Measuring the World by Daniel Kehlmann

This book raises some interesting points about fiction in general, as indicated by the two reviews I've linked on my books page. What responsibility does an author have to the reality behind the subject of his novel, especially if the novel reads like an historical novel, even if it isn't one? I am a big fan of "magical realism", but nonetheless was very disappointed by the Kehlmann novel - the book is well written, but in the end fails I think because he has made the main characters rather boring - and even the events described fall short of being really interesting. The simple fact is that in this case reality was actually more captivating than the fantasy the author was able to conjure up for us. And worse(?), many readers might be tempted to think they've learned something about Gauss and Humboldt from the novel; instead they've been fed some misinformation, and a larger load of cliches than one might have expected from a talented writer.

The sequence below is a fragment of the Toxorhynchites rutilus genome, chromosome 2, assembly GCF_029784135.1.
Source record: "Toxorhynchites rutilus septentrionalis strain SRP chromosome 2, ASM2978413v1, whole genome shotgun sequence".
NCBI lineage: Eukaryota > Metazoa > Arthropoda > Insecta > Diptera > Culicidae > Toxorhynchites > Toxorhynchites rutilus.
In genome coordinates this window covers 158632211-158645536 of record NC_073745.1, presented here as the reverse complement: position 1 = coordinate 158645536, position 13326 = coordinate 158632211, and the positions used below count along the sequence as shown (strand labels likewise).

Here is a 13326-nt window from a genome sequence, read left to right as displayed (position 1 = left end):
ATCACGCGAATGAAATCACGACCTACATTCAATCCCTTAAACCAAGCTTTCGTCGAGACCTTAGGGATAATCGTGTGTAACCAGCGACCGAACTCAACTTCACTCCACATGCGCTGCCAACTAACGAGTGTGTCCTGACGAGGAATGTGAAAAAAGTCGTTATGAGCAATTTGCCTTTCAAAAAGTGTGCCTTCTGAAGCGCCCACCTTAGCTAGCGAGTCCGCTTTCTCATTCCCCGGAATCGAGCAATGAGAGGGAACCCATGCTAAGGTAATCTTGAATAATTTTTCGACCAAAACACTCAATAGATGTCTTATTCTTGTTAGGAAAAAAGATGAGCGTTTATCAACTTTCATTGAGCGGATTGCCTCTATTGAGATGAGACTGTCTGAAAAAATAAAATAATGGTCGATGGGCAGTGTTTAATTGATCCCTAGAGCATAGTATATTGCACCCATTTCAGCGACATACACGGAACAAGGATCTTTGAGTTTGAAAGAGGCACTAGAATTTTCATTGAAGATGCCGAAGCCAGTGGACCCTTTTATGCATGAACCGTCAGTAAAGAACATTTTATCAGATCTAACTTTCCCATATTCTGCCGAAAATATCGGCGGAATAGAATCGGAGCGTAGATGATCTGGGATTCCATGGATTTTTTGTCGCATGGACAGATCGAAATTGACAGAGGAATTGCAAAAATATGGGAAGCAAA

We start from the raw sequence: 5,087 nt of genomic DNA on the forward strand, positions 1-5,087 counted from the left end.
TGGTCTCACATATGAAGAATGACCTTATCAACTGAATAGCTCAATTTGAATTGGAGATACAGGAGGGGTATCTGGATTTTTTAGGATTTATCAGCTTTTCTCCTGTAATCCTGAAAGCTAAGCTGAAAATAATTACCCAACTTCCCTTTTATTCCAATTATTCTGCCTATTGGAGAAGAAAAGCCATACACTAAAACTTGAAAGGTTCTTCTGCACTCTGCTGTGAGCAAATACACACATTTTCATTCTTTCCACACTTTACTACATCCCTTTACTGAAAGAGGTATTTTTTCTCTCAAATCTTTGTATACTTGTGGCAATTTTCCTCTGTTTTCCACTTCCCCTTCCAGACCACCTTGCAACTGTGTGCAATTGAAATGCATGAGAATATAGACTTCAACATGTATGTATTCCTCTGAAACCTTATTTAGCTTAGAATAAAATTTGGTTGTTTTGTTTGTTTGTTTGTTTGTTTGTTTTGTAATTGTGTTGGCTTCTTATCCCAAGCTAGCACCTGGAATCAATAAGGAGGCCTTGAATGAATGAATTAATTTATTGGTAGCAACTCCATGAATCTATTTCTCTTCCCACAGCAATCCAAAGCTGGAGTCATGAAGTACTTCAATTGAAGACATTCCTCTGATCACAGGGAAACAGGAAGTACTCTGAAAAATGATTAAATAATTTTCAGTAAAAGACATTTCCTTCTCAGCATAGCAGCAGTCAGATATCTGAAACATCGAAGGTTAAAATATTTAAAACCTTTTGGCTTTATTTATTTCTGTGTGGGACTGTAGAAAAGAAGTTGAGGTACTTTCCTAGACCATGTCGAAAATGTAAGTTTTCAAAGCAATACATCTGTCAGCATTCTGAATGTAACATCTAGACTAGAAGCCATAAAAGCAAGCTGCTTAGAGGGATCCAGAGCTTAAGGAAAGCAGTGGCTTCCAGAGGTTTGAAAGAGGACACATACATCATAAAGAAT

As I said, a disappointment. But if it leads you to reflect on the nature and responsibilities of fiction, maybe that exercise will compensate ...

Here is another review